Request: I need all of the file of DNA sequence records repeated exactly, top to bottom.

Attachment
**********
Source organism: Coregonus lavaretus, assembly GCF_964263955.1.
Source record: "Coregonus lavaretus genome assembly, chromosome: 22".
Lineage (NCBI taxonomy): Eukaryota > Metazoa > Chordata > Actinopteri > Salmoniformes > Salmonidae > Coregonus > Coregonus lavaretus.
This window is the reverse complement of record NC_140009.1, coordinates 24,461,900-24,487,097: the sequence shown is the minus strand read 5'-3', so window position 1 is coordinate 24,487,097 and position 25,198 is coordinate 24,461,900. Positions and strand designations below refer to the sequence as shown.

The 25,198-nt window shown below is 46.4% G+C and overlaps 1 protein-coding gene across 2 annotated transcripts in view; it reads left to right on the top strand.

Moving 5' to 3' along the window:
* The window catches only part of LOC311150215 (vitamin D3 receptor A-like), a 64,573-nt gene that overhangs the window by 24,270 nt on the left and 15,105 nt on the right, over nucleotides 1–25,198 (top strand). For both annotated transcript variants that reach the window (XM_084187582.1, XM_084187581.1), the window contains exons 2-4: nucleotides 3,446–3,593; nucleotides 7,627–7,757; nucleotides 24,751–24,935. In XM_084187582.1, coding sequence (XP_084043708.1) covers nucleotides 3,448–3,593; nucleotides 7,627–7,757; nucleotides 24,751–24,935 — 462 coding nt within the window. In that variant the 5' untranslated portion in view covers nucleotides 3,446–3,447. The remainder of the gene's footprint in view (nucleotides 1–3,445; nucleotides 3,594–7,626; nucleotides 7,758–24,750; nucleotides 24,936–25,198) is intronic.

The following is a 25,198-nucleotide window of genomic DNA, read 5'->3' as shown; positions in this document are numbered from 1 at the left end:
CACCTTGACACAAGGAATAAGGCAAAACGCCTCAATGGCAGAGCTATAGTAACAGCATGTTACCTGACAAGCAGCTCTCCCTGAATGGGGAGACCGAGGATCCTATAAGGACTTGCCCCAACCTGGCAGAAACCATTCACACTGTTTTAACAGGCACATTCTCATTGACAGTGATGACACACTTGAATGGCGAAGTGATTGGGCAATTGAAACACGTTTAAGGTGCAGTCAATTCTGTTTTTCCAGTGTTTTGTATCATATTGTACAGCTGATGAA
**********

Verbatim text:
Source organism: Coregonus lavaretus, assembly GCF_964263955.1.
Source record: "Coregonus lavaretus genome assembly, chromosome: 22".
Lineage (NCBI taxonomy): Eukaryota > Metazoa > Chordata > Actinopteri > Salmoniformes > Salmonidae > Coregonus > Coregonus lavaretus.
This window is the reverse complement of record NC_140009.1, coordinates 24,461,900-24,487,097: the sequence shown is the minus strand read 5'-3', so window position 1 is coordinate 24,487,097 and position 25,198 is coordinate 24,461,900. Positions and strand designations below refer to the sequence as shown.

The 25,198-nt window shown below is 46.4% G+C and overlaps 1 protein-coding gene across 2 annotated transcripts in view; it reads left to right on the top strand.

Moving 5' to 3' along the window:
* The window catches only part of LOC311150215 (vitamin D3 receptor A-like), a 64,573-nt gene that overhangs the window by 24,270 nt on the left and 15,105 nt on the right, over nucleotides 1–25,198 (top strand). For both annotated transcript variants that reach the window (XM_084187582.1, XM_084187581.1), the window contains exons 2-4: nucleotides 3,446–3,593; nucleotides 7,627–7,757; nucleotides 24,751–24,935. In XM_084187582.1, coding sequence (XP_084043708.1) covers nucleotides 3,448–3,593; nucleotides 7,627–7,757; nucleotides 24,751–24,935 — 462 coding nt within the window. In that variant the 5' untranslated portion in view covers nucleotides 3,446–3,447. The remainder of the gene's footprint in view (nucleotides 1–3,445; nucleotides 3,594–7,626; nucleotides 7,758–24,750; nucleotides 24,936–25,198) is intronic.

The following is a 25,198-nucleotide window of genomic DNA, read 5'->3' as shown; positions in this document are numbered from 1 at the left end:
CACCTTGACACAAGGAATAAGGCAAAACGCCTCAATGGCAGAGCTATAGTAACAGCATGTTACCTGACAAGCAGCTCTCCCTGAATGGGGAGACCGAGGATCCTATAAGGACTTGCCCCAACCTGGCAGAAACCATTCACACTGTTTTAACAGGCACATTCTCATTGACAGTGATGACACACTTGAATGGCGAAGTGATTGGGCAATTGAAACACGTTTAAGGTGCAGTCAATTCTGTTTTTCCAGTGTTTTGTATCATATTGTACAGCTGATGAA